You are here

Libya in chaos since 2011 overthrow of Qadhafi

Country has been divided between tribal militas, parallel institutions operate against each other

By AFP - Feb 28,2019 - Last updated at Feb 28,2019

TRIPOLI — Libya has been mired in chaos since the ouster and killing of dictator Muammar Qadhafi in 2011, with two rival authorities and a multitude of militias vying for control of the oil-rich country.

The capital Tripoli is the seat of an internationally-backed government led by Fayez Al Sarraj, while a parallel administration operates out of the east supported by military strongman Khalifa Haftar.

Here is a timeline of the Mediterranean country's descent into turmoil:

 Qadhafi killed 

Triggered by uprisings in Tunisia and Egypt, demonstrations erupt in Libya in February 2011. A coalition led by Washington, Paris and London lends its backing to an armed revolt.

Qadhafi, who has ruled for 42 years, flees the capital. He is captured and killed on October 20, 2011 during a battle for his hometown Sirte, east of Tripoli.

Three days later, the rebel National Transitional Council declares Libya's "total liberation".

In August 2012, it hands power to a transitional authority, the General National Congress (GNC), elected a month earlier.

 

Embassies targeted 

 

US ambassador Chris Stevens and three American staff are killed in a September 11, 2012 attack on their consulate in Libya's second city Benghazi. 

An Al Qaeda-linked group is blamed.

A car bomb in April 2013 targets France's embassy in Tripoli, wounding two French guards.

Most foreign delegations withdraw from the country.

 

Rival governments 

 

Dissident army General Haftar launches an offensive in May 2014 against terrorist groups in Benghazi. He is backed by Egypt and the United Arab Emirates.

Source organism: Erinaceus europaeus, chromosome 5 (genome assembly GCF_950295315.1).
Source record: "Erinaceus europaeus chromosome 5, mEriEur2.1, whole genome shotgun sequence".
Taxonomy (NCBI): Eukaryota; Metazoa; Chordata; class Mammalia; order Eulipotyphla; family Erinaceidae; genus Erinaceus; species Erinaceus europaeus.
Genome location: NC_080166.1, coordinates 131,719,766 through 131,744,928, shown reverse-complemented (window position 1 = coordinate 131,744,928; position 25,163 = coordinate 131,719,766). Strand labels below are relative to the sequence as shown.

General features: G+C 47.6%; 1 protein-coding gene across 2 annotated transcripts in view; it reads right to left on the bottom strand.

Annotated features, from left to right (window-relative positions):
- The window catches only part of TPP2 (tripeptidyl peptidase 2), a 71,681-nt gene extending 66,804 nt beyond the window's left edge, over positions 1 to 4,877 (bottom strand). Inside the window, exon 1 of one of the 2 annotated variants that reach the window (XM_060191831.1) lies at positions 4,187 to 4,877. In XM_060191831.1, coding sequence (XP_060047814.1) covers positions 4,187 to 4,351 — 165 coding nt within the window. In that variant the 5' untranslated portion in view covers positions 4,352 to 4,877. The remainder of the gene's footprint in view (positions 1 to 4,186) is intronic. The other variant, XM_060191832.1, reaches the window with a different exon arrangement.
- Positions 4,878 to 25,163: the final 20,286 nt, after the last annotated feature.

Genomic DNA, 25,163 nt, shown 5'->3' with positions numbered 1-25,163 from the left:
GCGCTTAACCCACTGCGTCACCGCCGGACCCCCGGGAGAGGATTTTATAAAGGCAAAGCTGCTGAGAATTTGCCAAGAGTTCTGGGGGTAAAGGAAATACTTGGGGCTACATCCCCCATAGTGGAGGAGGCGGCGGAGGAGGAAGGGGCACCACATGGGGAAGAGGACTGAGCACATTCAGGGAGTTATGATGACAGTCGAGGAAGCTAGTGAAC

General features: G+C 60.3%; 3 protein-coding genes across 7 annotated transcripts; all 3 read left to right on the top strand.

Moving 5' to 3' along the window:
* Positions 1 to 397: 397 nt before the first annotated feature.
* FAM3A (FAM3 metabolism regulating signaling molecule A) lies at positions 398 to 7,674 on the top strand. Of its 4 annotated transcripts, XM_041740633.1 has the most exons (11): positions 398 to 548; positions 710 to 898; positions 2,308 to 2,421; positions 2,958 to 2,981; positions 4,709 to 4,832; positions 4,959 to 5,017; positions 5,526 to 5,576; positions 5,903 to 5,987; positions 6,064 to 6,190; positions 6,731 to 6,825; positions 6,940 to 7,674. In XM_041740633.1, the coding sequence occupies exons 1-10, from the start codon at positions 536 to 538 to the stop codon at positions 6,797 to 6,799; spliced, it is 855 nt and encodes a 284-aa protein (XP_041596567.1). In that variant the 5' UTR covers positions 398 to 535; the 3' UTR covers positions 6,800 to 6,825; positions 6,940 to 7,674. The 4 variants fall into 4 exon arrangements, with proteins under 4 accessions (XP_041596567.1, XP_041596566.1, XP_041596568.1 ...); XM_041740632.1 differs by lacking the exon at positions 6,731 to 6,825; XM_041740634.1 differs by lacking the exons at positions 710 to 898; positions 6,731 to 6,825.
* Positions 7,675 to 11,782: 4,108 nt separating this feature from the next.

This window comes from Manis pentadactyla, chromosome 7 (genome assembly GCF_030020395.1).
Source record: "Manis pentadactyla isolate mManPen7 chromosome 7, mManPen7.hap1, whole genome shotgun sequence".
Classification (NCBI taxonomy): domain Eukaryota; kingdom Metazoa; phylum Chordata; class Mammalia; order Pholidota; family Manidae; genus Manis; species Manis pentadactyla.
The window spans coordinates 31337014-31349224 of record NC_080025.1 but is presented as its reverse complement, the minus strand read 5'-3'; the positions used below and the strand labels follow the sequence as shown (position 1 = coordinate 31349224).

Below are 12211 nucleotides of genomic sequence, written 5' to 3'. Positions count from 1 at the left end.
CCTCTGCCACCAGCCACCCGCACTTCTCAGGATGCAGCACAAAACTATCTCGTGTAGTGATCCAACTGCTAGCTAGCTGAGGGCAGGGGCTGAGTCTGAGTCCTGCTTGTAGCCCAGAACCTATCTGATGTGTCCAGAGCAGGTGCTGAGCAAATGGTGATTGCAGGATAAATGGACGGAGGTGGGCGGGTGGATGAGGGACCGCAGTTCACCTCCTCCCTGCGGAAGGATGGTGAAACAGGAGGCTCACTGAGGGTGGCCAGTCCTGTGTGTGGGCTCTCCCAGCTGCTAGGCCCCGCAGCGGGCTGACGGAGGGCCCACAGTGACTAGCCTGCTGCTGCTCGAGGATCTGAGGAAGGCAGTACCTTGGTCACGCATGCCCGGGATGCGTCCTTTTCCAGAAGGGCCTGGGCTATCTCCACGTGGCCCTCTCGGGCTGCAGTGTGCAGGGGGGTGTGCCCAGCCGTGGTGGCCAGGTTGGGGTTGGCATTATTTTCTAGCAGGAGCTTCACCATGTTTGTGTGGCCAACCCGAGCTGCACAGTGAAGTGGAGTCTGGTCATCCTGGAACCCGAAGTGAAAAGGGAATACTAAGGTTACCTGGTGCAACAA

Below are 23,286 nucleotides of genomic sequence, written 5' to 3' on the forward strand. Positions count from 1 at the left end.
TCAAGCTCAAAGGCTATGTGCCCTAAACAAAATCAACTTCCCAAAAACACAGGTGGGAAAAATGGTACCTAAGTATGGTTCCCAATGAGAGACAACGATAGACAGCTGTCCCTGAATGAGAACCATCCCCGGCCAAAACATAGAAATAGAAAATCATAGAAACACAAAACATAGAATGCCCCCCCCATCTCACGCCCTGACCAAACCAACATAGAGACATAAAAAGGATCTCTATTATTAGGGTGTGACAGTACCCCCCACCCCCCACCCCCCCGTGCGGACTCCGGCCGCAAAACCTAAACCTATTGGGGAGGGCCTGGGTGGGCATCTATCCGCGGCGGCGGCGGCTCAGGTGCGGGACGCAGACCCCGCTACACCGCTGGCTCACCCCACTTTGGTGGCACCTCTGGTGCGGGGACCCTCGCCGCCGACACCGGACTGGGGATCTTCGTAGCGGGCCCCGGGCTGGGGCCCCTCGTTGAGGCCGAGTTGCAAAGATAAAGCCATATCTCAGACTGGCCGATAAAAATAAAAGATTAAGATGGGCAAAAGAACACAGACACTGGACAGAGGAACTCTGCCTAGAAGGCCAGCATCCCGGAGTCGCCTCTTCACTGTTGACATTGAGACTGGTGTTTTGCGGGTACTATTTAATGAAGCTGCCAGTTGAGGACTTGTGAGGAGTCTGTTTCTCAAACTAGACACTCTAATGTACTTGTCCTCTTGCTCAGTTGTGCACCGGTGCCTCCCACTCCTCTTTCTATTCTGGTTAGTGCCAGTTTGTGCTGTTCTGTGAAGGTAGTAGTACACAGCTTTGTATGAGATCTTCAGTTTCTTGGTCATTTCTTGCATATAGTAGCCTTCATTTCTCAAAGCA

Several military officers from the east join his self-styled Libyan National Army.

As nationalists and Islamists vie for power, legislative elections are held in June and the GNC is replaced by a parliament dominated by anti-Islamists.

Islamist-led militias contest the results and group under the banner of "Fajr Libya" (Libya Dawn) and storm Tripoli in August, installing their own "national salvation" government and restoring the GNC.

The elected house, which has international recognition, takes refuge in the eastern city of Tobruk near the border with Egypt.

Thus the country finds itself with two governments and two parliaments.

After months of negotiations and under international pressure, lawmakers from the rival parliaments sign a December 2015 accord in Morocco to set up a UN-backed Government of National Accord (GNA).

In March 2016, GNA chief Sarraj arrives in Tripoli to set up the new government. Haftar's rival administration, however, refuses to recognise its authority.

 

Peace talks,

armed groups 

 

In July 2017, Sarraj and Haftar meet for talks near Paris where they agree to a ceasefire and commit to elections the following year.

They meet again in Paris in May 2018, weeks after Daesh group suicide attackers kill 14 people at Libya's electoral commission, and commit to holding parliamentary and presidential polls in December

In June 2018, a militia attacks two northeastern oil sites under Haftar's control through which oil is exported.

After days of fighting, Haftar's forces announce they are back in "full control" and have also seized the city of Derna from radical.

In November Haftar boycotts an international conference in Palermo, Italy.

 

 New election pledge 

 

On February 6, 2019 the Libyan national army announces it has seized one of the country's biggest oil fields.

Days later the African Union calls for a global conference in July with the aim of holding elections in October.

On February 28 the United Nations says Libya's rivals have met and agreed to hold polls.

up
37 users have voted.


Newsletter

Get top stories and blog posts emailed to you each day.

PDF